Community level seed production

Sustainability of seed conservation programme requires a mechanism at the community level for seed selection, seed production and exchange and to establish an independent seed security system at the village level. A seed saver committee has been formed to ensure quality seed production, management of seed exchange and establish market linkages.

Seed production and seed selection methods are assured by seed saver committee through Shivar Feri (field visit) wherein they promote suitable methods to participating farmers. Seed saver committee has an authority of monitoring seed plots for quality seed production. Now these seed saver committees are capable of managing insitu conservation centres of paddy, finger millet and proso millet landraces. Presently 3 seed savers committees have been formed covering 11 villages. More than 250 landraces of different crops paddy, finger millet, proso millet, maize and sorghum are being conserved by community seed banks.

Around 724 farmers from 11 villages are directly involved in conservation, seed production and community level seed banking programme. To have wider spread, around 10 youth are trained for dissemination of these technologies in different villages. As “seeing is believing”, field exposure and field days are conducted regularly. Community-level seed exhibition is an important tool for increasing awareness of the farming communities about crop diversity in their area and the need for conservation. Community seed fairs, seed exhibitions and field days have helped reach up to 4200 farmers in different parts of Maharashtra.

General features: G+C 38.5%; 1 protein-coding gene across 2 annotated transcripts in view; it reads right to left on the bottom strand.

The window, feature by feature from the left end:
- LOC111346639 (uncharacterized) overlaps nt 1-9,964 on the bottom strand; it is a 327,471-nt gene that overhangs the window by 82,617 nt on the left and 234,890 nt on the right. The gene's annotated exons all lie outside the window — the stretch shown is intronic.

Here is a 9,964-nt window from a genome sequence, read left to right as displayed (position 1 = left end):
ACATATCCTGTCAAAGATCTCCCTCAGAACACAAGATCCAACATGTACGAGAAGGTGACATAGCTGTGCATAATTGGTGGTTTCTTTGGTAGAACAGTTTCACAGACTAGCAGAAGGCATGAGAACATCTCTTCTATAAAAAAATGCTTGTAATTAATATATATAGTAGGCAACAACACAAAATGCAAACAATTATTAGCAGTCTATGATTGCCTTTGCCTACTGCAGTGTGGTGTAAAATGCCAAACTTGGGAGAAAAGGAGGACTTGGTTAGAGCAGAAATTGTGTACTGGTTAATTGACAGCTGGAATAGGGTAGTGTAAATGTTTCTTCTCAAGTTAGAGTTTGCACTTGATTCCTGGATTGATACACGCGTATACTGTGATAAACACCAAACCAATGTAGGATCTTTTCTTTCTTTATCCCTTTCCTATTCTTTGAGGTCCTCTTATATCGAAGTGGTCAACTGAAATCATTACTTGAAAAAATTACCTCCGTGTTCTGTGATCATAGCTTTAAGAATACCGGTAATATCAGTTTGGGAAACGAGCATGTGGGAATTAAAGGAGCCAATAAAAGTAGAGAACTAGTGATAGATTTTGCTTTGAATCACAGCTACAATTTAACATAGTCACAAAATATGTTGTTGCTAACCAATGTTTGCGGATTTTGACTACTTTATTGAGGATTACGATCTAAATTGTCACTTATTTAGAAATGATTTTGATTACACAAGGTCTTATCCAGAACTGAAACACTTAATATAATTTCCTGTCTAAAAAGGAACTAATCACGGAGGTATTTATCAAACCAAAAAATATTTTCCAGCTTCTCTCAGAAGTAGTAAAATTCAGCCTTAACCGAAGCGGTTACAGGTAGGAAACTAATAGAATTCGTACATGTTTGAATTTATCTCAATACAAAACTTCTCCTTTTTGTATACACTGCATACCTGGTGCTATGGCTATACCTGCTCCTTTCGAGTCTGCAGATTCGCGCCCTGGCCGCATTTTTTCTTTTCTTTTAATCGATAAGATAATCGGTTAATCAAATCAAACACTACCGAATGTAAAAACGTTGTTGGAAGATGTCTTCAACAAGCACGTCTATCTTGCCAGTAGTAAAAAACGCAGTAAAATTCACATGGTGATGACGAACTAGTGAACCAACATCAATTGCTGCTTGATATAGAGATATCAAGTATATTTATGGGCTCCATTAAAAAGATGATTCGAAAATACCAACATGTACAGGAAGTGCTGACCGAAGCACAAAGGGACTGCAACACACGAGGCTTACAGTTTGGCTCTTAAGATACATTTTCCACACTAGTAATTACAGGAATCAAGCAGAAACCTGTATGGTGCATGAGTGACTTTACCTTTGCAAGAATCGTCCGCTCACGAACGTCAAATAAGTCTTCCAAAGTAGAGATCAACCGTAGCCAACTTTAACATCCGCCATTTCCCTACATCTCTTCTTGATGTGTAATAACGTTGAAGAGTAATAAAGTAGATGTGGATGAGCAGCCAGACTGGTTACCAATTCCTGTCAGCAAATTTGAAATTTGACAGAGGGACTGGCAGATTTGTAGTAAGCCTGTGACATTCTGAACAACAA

Character List of Landraces
Resistant to Drought and short duration Kali Kudai,, Kali Khadsi , Dula-1, Dula-2, Hari bhat Dhaval, Dangi (Red), Dangi (White), Dhaval
Better Yield Kopi(Early), Kasbai, Raghudya, Surti Kolam, Lalya, Javyachi Gundi
Market value Banglya, Kasbai,Chimansal, Surti Kolam, Zini(Wada), Kolpi,Dangi (White), Raghudya, Mahadi
Medicinal value Mahadi (weakness, wound recovery, fracture recovery),Kali khadsi (weakness recovery), Dangi (White) (Used to prepare liquid gruel), Dangi (Red) (increase lactation for nursing mothers), Malghudya (weakness recovery from delivery)
Fodder value Kolpi, Raghudya, Pacheki, Vakvel Dangi (Red and white),Kasbai, Zini (Wada), Banglya, Mahadi
Deep water Kasvel
End use Biryani, pulav, special dishes – Banglya, Kasbai,
Kolpi, Masura, Rajghudya, Surti Kolam,Raghudya
Liquid Gruel (kanji) – Dangi (Red) and
Dangi (White), Mahadi
Papad – Dhundune, Rajghudya, Malghudya.
Beaten rice (poha),puffed rice (kurmura) –
Dula-1,Dual-2,Sagg bhat
Table 1: Paddy landraces conserved for their various characteristics

Nurturing diversity in home gardens

Tribal communities have diverse food resources in their backyards which are rich sources of nutrition and healthy food. The tribal communities have traditionally been establishing a complex backyard garden at each household. They are small plots next to houses of tribal families, which include multiple, multi layered and multipurpose indigenous trees, plants, herbs and shrubs. The home gardens mostly consist of seasonal and nutritious vegetables, medicinal plants grown during monsoon as well as few perennial big trees on borders. The trees and vegetable types are local. The produce of this small plot is sufficient to meet nutrition and food security needs of a family for entire year.

Gaining recognition

The seed saver farmer’s group has been awarded the “Plant genome savior community award 2011-12” by the Protection of Plant Varieties and Farmers Rights Authority (PPV & FRA), Ministry of Agriculture, Govt. of India. This is a prestigious award for conservation of crop genetic resources. Also two innovative farmers Mr.Mavanji Pawar, Chowk village and Mr. Sunil Kamadi, Kamadipada village, received the “Plant genome savior farmer recognition 2011-12”, for their valuable contribution in conservation of crop genetic resources.